Evidence of Early Retinal Microvascular Changes in Patients With Type 2 Diabetes and Depression


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Abstract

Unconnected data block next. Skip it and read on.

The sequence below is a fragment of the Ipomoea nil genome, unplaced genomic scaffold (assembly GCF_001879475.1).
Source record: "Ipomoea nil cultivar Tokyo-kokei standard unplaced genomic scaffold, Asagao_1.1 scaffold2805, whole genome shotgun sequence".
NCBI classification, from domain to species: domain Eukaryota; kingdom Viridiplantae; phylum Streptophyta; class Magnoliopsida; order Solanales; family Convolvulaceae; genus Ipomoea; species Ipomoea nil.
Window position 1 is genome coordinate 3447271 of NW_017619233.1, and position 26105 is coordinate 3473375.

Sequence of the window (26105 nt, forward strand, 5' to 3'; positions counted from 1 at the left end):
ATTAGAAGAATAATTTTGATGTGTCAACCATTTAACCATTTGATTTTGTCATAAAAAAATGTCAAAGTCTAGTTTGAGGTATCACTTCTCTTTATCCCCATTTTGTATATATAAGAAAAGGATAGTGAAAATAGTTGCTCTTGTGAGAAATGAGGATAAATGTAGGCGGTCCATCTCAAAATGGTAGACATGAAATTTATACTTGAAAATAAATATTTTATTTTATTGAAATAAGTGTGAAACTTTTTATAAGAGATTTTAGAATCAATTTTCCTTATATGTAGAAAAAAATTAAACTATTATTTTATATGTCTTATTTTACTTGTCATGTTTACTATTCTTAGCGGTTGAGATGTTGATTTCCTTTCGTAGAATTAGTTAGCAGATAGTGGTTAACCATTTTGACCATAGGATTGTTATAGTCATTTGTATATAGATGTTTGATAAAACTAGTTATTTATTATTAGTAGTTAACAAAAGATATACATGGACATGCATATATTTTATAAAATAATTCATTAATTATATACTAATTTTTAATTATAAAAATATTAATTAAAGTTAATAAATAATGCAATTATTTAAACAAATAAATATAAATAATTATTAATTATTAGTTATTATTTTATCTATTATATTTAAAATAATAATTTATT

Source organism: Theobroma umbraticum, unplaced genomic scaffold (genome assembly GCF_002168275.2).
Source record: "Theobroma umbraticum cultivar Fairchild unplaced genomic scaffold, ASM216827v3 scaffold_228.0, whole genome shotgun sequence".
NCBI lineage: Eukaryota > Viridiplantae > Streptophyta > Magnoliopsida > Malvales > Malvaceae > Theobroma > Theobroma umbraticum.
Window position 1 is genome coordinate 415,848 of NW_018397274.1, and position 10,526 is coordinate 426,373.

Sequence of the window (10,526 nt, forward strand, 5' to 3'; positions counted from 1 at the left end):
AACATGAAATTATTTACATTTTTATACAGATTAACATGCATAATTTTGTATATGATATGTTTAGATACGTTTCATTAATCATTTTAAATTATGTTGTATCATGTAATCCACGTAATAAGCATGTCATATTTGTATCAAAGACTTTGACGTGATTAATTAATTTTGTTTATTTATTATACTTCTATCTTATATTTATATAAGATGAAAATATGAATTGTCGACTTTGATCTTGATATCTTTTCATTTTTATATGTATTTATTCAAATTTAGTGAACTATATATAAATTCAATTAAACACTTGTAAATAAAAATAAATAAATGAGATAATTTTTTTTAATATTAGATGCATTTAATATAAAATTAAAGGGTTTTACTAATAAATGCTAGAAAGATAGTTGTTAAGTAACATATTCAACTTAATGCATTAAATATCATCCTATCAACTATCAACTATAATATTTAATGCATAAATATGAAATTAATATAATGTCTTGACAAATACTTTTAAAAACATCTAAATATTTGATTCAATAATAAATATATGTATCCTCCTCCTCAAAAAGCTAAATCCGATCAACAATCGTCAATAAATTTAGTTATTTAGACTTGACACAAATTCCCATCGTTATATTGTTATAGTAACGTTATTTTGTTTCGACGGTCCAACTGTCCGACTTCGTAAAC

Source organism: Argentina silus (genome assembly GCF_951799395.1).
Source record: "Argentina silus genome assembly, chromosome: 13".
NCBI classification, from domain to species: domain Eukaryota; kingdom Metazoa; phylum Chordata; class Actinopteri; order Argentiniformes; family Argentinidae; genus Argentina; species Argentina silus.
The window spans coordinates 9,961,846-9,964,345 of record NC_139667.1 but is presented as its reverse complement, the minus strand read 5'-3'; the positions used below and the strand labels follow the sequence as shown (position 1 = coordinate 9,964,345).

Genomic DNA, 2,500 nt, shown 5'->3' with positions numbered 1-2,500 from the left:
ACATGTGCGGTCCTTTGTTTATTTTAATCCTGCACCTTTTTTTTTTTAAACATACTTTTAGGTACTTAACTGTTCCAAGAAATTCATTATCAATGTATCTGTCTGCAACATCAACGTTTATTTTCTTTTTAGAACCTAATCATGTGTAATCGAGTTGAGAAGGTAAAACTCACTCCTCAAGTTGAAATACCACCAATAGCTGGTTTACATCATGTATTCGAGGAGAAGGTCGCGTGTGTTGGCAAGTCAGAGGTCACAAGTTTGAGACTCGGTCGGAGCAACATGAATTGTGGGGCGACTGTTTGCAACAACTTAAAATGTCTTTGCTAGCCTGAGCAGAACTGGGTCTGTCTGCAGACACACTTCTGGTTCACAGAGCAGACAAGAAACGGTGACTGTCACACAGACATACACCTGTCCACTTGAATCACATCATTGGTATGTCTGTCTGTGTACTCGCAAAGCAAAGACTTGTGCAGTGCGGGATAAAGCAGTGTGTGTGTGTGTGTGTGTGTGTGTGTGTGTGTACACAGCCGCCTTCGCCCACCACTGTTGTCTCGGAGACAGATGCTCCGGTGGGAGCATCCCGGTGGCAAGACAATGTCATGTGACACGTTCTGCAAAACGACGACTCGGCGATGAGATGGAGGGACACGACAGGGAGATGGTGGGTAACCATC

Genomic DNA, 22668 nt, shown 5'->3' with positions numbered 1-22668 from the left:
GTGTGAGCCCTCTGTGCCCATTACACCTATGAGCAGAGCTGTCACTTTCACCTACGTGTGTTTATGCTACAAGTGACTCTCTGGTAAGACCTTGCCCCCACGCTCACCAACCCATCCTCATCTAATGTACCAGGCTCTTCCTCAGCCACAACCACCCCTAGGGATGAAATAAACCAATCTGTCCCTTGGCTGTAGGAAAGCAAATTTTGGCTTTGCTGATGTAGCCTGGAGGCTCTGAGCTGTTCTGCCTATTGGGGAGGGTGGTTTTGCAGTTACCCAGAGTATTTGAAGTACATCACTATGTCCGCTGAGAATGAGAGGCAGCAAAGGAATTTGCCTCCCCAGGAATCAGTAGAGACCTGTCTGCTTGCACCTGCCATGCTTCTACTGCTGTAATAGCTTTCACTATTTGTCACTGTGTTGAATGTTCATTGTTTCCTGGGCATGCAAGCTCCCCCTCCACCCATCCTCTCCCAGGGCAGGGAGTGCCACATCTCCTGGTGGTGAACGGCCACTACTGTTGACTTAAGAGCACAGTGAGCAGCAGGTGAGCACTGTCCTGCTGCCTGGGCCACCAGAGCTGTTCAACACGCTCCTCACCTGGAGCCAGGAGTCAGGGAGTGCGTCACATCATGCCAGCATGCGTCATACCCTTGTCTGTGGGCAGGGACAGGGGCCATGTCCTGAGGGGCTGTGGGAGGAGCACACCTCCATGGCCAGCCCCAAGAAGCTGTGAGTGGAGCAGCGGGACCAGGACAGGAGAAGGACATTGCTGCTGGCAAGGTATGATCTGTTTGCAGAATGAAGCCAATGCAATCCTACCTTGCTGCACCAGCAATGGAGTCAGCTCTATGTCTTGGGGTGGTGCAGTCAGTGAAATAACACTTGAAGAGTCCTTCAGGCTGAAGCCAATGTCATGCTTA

Objective:To examine retinal vascular caliber, an indicator of early microvascular disease and depression in patients with Type 2 diabetes.Methods:We conducted a clinic-based study, comparing participants with Type 2 diabetes with major depression (n = 43), without depression (n = 49), and healthy controls without diabetes or depression (n = 54). Retinal vascular caliber was measured from digital photographs. Depression status was determined, using standardized clinical assessment.Results:After adjusting for age and gender, participants with diabetes and depression had larger arteriolar and venular calibers (147.7 μm for arteriolar and 215.7 μm for venular calibers) than participants with diabetes but without depression (143.3 μm and 213.9 μm) and healthy controls (135.8 μm and 202.5 μm, p for trend = .002 for arteriolar and p = .02 for venular caliber). In multivariate models adjusting for duration of diabetes, systolic blood pressure, cigarette smoking, serum glucose, Cerebrovascular Risk Factor Scale, Cumulative Illness Rating Scale, and retinopathy levels, this relationship remained significant for retinal arterioles (p = .02) but not for retinal venules (p = .10).Conclusions:These data show that patients with Type 2 diabetes with major depression have wider retinal arterioles, supporting the concept that depression is associated with early microvascular changes in Type 2 diabetes.[]

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